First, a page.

A skewed perspective
|Average User Score||7.7|
Thanks in part to a down-to-earth personality and a devoted fan base with whom he communicates regularly -- not to mention a fearless penchant for speaking truth to Hollywood power -- Kevin Smith's fame is outsized in proportion to his actual success as a director. Over a career spanning 16 years, Smith has helmed nine films, but not one has earned more than $32 million at the box office.
The director's success with critics has been equally modest: While a few of his films have earned generally positive reviews, it's hard to assign the "critically-acclaimed" label to any of them. And the quality of his films appears to be slipping: only one of his past five releases was liked by critics.
Yet thanks to a handful of cult hits, Smith will always have a place in the history of independent cinema. Few directors have consistently done more with small budgets, and fewer still have cultivated such strong relationships with their fans. Smith is also instrumental in reviving the raunchy, R-rated youth comedy at a time when the genre had all but disappeared. And even though fans may have soured on his recent cinematic output, they still embrace him in other media, such as his popular weekly podcast, SModcast.
Smith's latest film, Cop Out, finds him embarking on a new path as a “director for hire.” Just his third film not to feature the core group of slacker characters that compose his "View Askewniverse" (named after his View Askew production company), Cop Out is also the first of his films written by someone other than Smith. At this crucial turning point in his career, we take a look at how Smith's movies have performed, from his first -- 1994's Clerks -- to his newest.
Metascores of Movies Directed by Kevin Smith
Let's examine each of these movies in more detail. The pie charts indicate the percentage of critics giving positive (green), mixed (yellow) and negative (red) reviews.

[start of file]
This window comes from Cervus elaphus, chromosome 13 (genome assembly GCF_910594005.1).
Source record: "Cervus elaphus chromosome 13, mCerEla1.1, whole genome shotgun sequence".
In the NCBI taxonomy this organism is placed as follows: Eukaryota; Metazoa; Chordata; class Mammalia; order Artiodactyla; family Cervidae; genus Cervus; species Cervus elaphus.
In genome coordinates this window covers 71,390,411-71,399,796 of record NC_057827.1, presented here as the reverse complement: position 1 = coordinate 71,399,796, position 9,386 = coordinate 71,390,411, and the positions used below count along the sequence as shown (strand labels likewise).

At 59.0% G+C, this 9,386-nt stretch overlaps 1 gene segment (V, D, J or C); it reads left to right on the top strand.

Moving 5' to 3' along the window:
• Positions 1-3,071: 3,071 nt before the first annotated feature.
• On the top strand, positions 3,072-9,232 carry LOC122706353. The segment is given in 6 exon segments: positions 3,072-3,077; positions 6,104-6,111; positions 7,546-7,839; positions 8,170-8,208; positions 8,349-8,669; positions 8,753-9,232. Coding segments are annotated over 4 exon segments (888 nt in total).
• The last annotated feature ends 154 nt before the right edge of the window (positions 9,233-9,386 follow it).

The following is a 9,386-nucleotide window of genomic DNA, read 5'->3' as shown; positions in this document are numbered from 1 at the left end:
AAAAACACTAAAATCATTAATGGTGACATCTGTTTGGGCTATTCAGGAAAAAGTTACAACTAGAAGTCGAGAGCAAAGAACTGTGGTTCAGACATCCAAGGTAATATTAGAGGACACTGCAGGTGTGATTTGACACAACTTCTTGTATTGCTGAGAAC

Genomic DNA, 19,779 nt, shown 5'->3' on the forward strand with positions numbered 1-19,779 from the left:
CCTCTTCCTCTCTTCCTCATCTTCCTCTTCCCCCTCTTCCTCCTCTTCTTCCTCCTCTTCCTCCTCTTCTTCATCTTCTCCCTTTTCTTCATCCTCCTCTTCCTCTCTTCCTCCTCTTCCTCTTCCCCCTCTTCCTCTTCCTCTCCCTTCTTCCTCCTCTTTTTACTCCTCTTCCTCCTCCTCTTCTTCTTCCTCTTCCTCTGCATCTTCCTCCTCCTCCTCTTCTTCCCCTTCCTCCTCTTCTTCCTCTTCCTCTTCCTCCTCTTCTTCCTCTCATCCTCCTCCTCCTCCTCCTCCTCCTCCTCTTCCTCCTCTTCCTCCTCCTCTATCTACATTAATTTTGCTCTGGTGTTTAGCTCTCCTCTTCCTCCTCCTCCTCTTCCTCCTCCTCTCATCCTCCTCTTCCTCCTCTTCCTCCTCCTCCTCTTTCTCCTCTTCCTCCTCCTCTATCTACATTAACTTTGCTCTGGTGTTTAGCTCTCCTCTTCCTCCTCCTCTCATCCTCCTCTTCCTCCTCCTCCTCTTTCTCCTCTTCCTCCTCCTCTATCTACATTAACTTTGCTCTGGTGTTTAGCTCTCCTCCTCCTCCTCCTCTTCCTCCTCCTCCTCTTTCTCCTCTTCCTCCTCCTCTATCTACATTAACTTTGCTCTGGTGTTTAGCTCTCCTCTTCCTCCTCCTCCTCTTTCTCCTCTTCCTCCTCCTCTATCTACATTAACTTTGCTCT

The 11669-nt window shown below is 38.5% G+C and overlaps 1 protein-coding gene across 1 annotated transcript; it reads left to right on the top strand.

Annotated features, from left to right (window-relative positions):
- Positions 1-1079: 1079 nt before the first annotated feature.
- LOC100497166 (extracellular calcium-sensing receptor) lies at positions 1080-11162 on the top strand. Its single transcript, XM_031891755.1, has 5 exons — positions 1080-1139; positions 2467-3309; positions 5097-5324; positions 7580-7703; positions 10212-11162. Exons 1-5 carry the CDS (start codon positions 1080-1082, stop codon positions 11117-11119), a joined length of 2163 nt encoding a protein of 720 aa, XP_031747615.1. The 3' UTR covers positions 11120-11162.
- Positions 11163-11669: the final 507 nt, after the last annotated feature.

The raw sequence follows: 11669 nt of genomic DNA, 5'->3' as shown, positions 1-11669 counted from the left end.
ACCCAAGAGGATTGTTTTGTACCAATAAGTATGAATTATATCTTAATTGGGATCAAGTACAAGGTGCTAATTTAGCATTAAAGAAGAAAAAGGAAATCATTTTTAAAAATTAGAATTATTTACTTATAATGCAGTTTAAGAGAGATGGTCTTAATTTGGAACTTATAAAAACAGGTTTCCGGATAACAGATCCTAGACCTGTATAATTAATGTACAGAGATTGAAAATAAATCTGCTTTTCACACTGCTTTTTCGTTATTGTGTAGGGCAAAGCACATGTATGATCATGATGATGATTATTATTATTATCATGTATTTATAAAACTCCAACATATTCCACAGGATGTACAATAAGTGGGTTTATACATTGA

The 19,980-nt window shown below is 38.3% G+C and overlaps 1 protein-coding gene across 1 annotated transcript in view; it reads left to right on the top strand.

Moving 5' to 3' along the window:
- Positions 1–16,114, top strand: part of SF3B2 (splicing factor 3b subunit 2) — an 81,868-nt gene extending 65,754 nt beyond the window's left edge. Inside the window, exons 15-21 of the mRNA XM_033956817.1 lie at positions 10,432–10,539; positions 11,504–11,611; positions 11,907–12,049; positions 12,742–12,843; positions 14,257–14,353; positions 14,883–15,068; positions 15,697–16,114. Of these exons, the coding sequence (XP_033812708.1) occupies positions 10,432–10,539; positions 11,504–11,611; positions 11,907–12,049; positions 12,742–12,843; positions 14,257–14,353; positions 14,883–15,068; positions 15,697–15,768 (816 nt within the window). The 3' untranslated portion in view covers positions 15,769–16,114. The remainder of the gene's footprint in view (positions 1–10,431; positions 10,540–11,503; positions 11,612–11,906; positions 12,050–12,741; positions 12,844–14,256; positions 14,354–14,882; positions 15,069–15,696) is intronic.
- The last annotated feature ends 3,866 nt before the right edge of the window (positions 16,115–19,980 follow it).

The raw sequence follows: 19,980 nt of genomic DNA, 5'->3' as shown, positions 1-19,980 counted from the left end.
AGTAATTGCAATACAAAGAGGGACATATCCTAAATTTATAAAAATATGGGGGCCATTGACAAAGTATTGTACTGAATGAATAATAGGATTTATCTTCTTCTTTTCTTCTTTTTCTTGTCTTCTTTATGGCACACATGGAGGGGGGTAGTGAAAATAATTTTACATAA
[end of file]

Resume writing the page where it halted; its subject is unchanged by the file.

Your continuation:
|Est. Prod. Budget: <$0.1M
||Domestic Gross: $3.2M|
|"Within the limitations of his bare-bones production, Smith shows great invention, a natural feel for human comedy, and a knack for writing weird, sometimes brilliant, dialogue."
--Roger Ebert, Chicago Sun-Times
Made for a paltry $27,575 -- famously financed in part on Smith's own credit cards -- the first film in Smith’s New Jersey trilogy was filmed by night in the same mini-mart where the director worked the day shift. Clerks leveraged honors earned at both Cannes and Sundance -- and the publicity from a successful appeal to overturn its original NC-17 rating -- to earn a multi-million-dollar return for Miramax despite its no-name cast and very limited release (the film never played on more than 96 screens at once). The comedy remains one of the more successful low-budget films of all time, and still serves as the best showcase for Smith's View Askewniverse thanks to dialogue and characters that managed to be both raunchy and real.
|Est. Prod. Budget: $6.1M
||Domestic Gross: $2.1M|
|"As an 'Animal House' romp about consumer slackers in a New Jersey mall, it's harmless enough--just don't expect any sort of edge. Smith has left the working class to become just as boring as everybody else."
--Jonathan Rosenbaum, Chicago Reader
Despite a much larger budget and an actual semi-star ("Beverly Hills 90210's" Shannen Doherty), Smith's follow-up to Clerks was a box office and critical failure, although Mallrats eventually emerged as a minor cult hit on the home video market. The best that can be said for the director's sophomore effort is that it allowed Smith to discover actors Ben Affleck, Jason Lee, and Joey Lauren Adams, who would each appear in several more of his films.
|Est. Prod. Budget: $0.3M
||Domestic Gross: $12.0M|
|"What Smith does best in Chasing Amy is write clever, raunchy and emotionally true-to-life dialogue."
--Sean Means, Film.com
Widely considered his best film to date, the romantic comedy Chasing Amy allowed Smith to save his career after Mallrats nearly derailed it, while also demonstrating for a second time what the director could accomplish with a miniscule budget. A deeply personal film, Amy also helped put Affleck on Hollywood’s radar as a viable leading man. But perhaps the biggest measure of its success comes in the form of a compliment given by another director: Quentin Tarantino named it as his favorite film of 1997.
|Est. Prod. Budget: $10M
||Domestic Gross: $30.6M|
|"As funny as a lot of the film is, Dogma remains as frustratingly uneven as the rest of Smith's work."
--Rene Rodriguez, Miami Herald